Let loose those wows: The ten best views in Australia

 Take a look at Australia top 10 best views in the photo gallery above.

There's a big difference between a merely pleasant lookout and a truly great one. It's the difference between a murmured "nice" and involuntary out-loud exclamations. Luckily Australia is phenomenally greedy with its collection of the latter type – and here are 10 of the best spots around the country to let loose those "WOW!"s.

Wineglass Bay, Tasmania

Wineglass Bay might not be the best beach in Australia for swimming, surfing or sunbaking, but it is a strong contender for being the prettiest-looking. That's partly because the white sand wineglass curve from the lookout is outrageously photogenic. The bad news is that you're going to have to work to get the shot. There's no car access, and the occasionally steep walk to the lookout from the Freycinet National Park car park takes about 90 minutes return. See parks.tas.gov.au

Ubirr, Northern Territory

There are several excellent views within Kakadu National Park – the Nawurlandja lookout provides a fab scene out across the Anbangbang billabong, for example. But Ubirr is the one that feels truly special. At the lower levels are rare wallabies and thousands of years of rock art. Climb to the top, though, and you get a vast picture of the East Alligator River floodplains and the Arnhemland escarpment. See parksaustralia.gov.au/kakadu

Marion's Lookout, Tasmania

A great lookout is all about the assembled ingredients, and Marion's Lookout has a marvellous recipe. It's got the elevation, 1,200m above sea level in the Cradle Mountain-Lake St Clair National Park. It has the position, on a glacier-cut plateau. It has the mirror-esque lake, and distinctive, jagged twin mountain tops, in the frame. And it's accessible enough with an energetic 2.5 hour return walk from the Dove Lake car park. See parks.gov.au

Tongue Point, Queensland

The white sand beaches of the Whitsundays are notoriously pretty, but for a truly great lookout ditch Whitehaven Beach and head to Hill Inlet just to the north. Here, the teals and turquoises of the sea mix with ribbons of white sandbars, waving and swirling their way through the water. Tongue Point, at the end of the mini-peninsula jutting out of the inlet, is the best place to take it all in. You'll need to moor a yacht and head over in a dinghy to get there, mind.

The Pylon Lookout, Sydney

The cheapskate's version of the BridgeClimb is, alas, currently Covid-closed. But once it opens again, prepare to lug it up 200 steps of the Sydney Harbour Bridge's south-eastern pylon for tremendo-views out over the harbour. The Opera House, yachts and CBD skyline are predictably easy to admire, but turn the other way on a clear day and you can see the Olympic Stadium in Homebush with the Blue Mountains in the background. See pylonlookout.com.au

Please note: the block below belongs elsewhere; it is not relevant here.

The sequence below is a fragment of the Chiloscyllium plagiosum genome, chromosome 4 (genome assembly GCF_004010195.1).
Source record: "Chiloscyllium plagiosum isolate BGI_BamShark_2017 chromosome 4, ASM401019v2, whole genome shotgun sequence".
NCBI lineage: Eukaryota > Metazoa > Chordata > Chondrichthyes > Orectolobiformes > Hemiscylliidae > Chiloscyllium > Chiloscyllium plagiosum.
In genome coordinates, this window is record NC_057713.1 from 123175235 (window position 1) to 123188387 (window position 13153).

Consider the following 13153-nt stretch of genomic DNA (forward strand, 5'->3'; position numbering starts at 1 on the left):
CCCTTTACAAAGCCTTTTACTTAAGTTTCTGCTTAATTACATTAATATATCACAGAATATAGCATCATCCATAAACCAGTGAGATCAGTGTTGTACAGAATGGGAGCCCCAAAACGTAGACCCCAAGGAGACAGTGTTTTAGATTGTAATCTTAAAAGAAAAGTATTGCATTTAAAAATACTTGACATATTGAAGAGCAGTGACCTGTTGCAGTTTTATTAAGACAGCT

Kings Park, Perth

If it's urban views you're after, however, Perth might just have the nudge on Sydney. That's largely because the magnificent, sprawling King's Park has a perfect high perch right next to the city. The Mt Eliza Lookout is arguably the finest of several, with the city's clean glass towers offset by the bulges of the Swan River and the boats merrily pootling about on it. See bgpa.wa.gov.au

The Boroka Lookout, Victoria

A short drive from Grampians hub town Halls Gap, and a five minute walk from the car park, the Boroka Lookout has several ingredients that make a marvellous photo. Overhanging rocks give something for the foreground, Lake Bellfield and Halls Gap give a centrepiece, and the rippling green mountain ranges at either side are a mighty fine frame. See visitgrampians.com.au

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Head of Bight, South Australia

As the Great Australian Bight bends in like the top of a boomerang, there's seemingly endless ocean up ahead. But from the viewing platform, it also feels like two worlds are meeting. To the left, there are dunes and semblances of light and shade, to the right the towering, intimidating Bunda Cliffs of the Nullarbor Plain. But the real reason to come is the whales – this is where southern rights come to give birth between May and October, and you can watch them from the clifftop. See headofbight.com.au

Kim's Lookout, Lord Howe Island

The beauty of this lookout is in just how much of the island you can take in. Green fields and bird-filled forests act as an appetiser, while the elegantly curving beaches and twinkling lagoon give away that Lord Howe is something a bit special. Then you throw in the twin peaks of Mt Gower and Mt Lidgbird at the back of the frame, and you've got the perfect photo to make everyone seethe with envy.

The Kanangra-Boyd Lookout, New South Wales

Echo Point in Katoomba is generally the go-to lookout in the Greater Blue Mountains World Heritage Area. But, while tremendous, it doesn't half get crowded. So try the hipster choice instead. The Kanangra-Boyd lookout, inside the Kanangra-Boyd National Park, stares out at a gloriously rumpled green valley with the jutting, overhanging Kanangra Walls escarpment seeming impossibly unreachable on the other side. The lookout's a ten minute, wheelchair-accessible walk down the track from the car park. See nationalparks.nsw.gov.au

Disclosure: David Whitley has been a guest of Tourism Australia and the state tourism authorities.

See also: Beastly beach encounters: The ten best Aussie beaches to see wildlife

See also: Ten explosive sunsets you must see in Australia

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